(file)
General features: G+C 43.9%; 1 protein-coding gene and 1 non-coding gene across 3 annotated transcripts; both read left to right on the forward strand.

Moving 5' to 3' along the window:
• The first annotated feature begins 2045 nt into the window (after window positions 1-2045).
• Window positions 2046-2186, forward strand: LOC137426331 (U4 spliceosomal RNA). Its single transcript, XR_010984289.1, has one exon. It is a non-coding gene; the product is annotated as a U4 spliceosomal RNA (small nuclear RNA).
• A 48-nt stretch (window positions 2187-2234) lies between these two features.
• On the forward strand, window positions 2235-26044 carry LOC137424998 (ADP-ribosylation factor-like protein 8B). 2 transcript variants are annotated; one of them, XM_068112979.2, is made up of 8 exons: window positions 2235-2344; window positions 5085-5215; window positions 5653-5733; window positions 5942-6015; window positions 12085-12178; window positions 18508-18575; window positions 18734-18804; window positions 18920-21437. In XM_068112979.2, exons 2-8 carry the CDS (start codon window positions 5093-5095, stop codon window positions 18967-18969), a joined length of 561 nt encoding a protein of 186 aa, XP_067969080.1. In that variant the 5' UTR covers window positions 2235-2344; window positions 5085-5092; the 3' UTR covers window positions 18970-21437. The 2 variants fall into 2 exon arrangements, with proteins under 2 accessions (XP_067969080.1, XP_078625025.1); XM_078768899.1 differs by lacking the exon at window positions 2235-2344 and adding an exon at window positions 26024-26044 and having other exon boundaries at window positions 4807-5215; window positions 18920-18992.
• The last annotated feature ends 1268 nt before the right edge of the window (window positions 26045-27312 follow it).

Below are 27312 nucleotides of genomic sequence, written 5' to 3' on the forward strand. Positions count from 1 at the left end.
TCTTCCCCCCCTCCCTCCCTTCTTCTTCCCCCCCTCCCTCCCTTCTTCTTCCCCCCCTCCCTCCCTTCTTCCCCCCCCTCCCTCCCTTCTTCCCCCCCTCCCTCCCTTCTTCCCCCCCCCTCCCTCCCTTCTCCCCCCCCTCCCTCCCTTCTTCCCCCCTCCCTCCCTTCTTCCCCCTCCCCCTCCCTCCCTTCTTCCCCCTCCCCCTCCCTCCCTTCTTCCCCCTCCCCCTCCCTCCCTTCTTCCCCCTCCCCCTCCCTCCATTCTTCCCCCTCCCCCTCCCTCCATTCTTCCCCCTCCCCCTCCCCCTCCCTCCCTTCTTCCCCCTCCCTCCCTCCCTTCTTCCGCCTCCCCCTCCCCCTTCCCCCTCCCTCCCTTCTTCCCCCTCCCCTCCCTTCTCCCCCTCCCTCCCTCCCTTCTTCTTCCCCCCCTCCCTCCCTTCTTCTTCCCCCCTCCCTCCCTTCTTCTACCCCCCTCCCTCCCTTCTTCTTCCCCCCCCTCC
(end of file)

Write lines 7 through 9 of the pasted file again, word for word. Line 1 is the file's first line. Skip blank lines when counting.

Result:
• The last annotated feature ends 1268 nt before the right edge of the window (window positions 26045-27312 follow it).

Below are 27312 nucleotides of genomic sequence, written 5' to 3' on the forward strand. Positions count from 1 at the left end.
TCTTCCCCCCCTCCCTCCCTTCTTCTTCCCCCCCTCCCTCCCTTCTTCTTCCCCCCCTCCCTCCCTTCTTCCCCCCCCTCCCTCCCTTCTTCCCCCCCTCCCTCCCTTCTTCCCCCCCCCTCCCTCCCTTCTCCCCCCCCTCCCTCCCTTCTTCCCCCCTCCCTCCCTTCTTCCCCCTCCCCCTCCCTCCCTTCTTCCCCCTCCCCCTCCCTCCCTTCTTCCCCCTCCCCCTCCCTCCCTTCTTCCCCCTCCCCCTCCCTCCATTCTTCCCCCTCCCCCTCCCTCCATTCTTCCCCCTCCCCCTCCCCCTCCCTCCCTTCTTCCCCCTCCCTCCCTCCCTTCTTCCGCCTCCCCCTCCCCCTTCCCCCTCCCTCCCTTCTTCCCCCTCCCCTCCCTTCTCCCCCTCCCTCCCTCCCTTCTTCTTCCCCCCCTCCCTCCCTTCTTCTTCCCCCCTCCCTCCCTTCTTCTACCCCCCTCCCTCCCTTCTTCTTCCCCCCCCTCC